Yet that only scratches the surface of this top chip stock. The kind of graphics processing in which NVIDIA specializes is well positioned for emerging growth industries within technology. One such application is deep learning and artificial intelligence. For example, teaching a computer to recognize images of an item requires the ability to process those images, a task for which NVIDIA's graphics semiconductors are ideally suited. This kind of graphics-heavy AI functionality will serve as a cornerstone for other growth verticals involving image recognition, such as self-driving cars, speech recognition and translation, and medical imaging, to name just a few.
It's for this reason analysts see NVIDIA's earnings per share growing at an average annual clip of 23.7% over the next five years. So while its forward P/E ratio of 33 isn't cheap, NVIDIA's place at the epicenter of several large tech growth markets still makes it one of the top tech stocks you can buy today.
Image source: NXP Semiconductor.
With NXP Semiconductor's (NASDAQ: NXPI) stock essentially flat since its March 2015 merger announcement with Freescale Semiconductor, you might think the market isn't enamored with the Internet-of-Things play. But you'd be wrong.
True, NXP Semiconductor's most recent quarterly report revealed some softness in demand for its various chips. NXP chief Rick Clemmer cited an "increased sense of caution" among the company's customers, and it bears reiterating that key NXP customers such as Apple are undergoing their own cyclical product sales slowdowns. Apple in particular is seeing its quarterly sales contract for the first time in 13 years.
Taking the longer view, though, it's easy to see how NXP Semiconductor's potent combination of its leadership position across several core product categories and its long-term growth potential will translate into continued growth for its shareholders. Case in point: NXP Semiconductor stock currently trades at 27 times its trailing-12-month earnings, which is reasonable given that its average profit growth over the next five years is forecast at an astounding 27%. Perhaps the rise in the Internet of Things was somewhat overhyped in 2014-15, but as long as the trend continues to grow, NXP Semiconductor figures to benefit tremendously.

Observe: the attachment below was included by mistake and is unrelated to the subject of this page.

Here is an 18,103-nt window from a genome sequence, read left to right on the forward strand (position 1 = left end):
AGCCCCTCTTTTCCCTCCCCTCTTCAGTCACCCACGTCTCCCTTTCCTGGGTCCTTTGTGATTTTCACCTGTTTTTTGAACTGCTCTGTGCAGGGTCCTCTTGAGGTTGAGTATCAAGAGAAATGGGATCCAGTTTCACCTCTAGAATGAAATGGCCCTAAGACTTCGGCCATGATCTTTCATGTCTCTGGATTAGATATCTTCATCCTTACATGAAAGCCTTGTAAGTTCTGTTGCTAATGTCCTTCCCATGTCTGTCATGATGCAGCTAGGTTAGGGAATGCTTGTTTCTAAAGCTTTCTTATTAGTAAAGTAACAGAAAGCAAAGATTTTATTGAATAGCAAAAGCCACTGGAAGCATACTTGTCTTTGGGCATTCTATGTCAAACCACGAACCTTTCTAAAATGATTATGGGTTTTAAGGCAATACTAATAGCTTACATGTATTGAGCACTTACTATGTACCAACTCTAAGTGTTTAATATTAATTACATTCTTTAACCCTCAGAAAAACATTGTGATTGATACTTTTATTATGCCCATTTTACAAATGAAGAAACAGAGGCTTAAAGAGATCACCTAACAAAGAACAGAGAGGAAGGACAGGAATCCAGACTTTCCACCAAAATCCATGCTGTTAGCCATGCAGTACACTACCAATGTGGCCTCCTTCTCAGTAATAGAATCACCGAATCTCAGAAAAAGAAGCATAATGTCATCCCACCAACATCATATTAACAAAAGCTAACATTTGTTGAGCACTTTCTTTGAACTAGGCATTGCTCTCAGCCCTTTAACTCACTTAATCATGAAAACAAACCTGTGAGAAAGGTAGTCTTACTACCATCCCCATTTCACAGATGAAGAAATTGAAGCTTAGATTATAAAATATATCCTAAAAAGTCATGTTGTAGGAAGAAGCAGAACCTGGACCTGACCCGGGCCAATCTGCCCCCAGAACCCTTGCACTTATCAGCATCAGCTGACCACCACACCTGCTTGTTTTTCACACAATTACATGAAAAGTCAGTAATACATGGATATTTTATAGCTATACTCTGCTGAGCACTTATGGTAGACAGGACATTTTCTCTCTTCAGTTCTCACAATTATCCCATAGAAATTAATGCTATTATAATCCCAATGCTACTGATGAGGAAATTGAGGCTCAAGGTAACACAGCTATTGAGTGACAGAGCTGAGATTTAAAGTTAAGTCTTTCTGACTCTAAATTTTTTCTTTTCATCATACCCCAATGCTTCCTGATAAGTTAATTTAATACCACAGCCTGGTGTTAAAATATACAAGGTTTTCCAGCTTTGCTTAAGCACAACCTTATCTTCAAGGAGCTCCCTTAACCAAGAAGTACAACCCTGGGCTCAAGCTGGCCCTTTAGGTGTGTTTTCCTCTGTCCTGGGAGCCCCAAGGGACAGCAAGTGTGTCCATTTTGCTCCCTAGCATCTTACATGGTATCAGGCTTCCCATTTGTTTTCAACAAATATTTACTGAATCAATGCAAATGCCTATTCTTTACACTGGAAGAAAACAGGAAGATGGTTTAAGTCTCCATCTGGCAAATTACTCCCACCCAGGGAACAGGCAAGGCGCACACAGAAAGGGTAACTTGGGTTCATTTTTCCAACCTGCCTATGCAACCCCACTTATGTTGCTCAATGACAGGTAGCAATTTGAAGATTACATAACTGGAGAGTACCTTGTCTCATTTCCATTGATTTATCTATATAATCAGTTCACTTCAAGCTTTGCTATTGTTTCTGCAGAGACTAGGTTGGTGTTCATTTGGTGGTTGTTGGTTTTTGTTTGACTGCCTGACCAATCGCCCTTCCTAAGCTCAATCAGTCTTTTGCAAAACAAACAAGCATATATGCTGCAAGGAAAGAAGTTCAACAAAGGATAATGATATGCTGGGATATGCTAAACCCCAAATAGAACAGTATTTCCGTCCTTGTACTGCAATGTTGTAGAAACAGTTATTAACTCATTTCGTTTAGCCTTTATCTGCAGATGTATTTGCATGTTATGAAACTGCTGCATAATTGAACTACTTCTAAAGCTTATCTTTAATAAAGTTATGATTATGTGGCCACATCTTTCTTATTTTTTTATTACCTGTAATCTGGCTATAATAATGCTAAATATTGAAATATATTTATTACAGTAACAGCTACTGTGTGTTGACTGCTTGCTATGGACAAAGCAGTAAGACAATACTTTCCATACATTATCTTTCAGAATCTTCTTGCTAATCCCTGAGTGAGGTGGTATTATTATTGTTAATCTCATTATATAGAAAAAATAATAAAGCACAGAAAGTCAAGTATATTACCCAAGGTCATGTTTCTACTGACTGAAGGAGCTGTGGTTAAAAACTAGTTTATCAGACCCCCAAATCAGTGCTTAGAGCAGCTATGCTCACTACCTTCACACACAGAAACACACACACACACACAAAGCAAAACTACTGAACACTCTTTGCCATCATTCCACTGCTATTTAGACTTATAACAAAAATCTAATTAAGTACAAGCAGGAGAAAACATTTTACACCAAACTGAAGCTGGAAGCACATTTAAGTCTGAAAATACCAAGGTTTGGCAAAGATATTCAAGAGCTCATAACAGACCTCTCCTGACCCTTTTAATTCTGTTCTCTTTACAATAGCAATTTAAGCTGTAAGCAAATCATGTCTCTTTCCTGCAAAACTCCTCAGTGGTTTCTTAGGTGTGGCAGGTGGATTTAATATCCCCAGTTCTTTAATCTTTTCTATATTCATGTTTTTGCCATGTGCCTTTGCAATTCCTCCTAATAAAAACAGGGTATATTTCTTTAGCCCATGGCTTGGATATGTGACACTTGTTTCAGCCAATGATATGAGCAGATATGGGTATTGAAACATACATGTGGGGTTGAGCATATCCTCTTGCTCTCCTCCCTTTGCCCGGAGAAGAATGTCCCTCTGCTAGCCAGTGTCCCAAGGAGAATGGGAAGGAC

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Andrew Tonner owns shares of Apple. The Motley Fool owns shares of and recommends Apple, Infinera, Nvidia, NXP Semiconductors, and Qualcomm. The Motley Fool owns shares of Microsoft and has the following options: long January 2018 $90 calls on Apple and short January 2018 $95 calls on Apple. The Motley Fool recommends Intel. Try any of our Foolish newsletter services free for 30 days. We Fools may not all hold the same opinions, but we all believe that considering a diverse range of insights makes us better investors. The Motley Fool has a disclosure policy.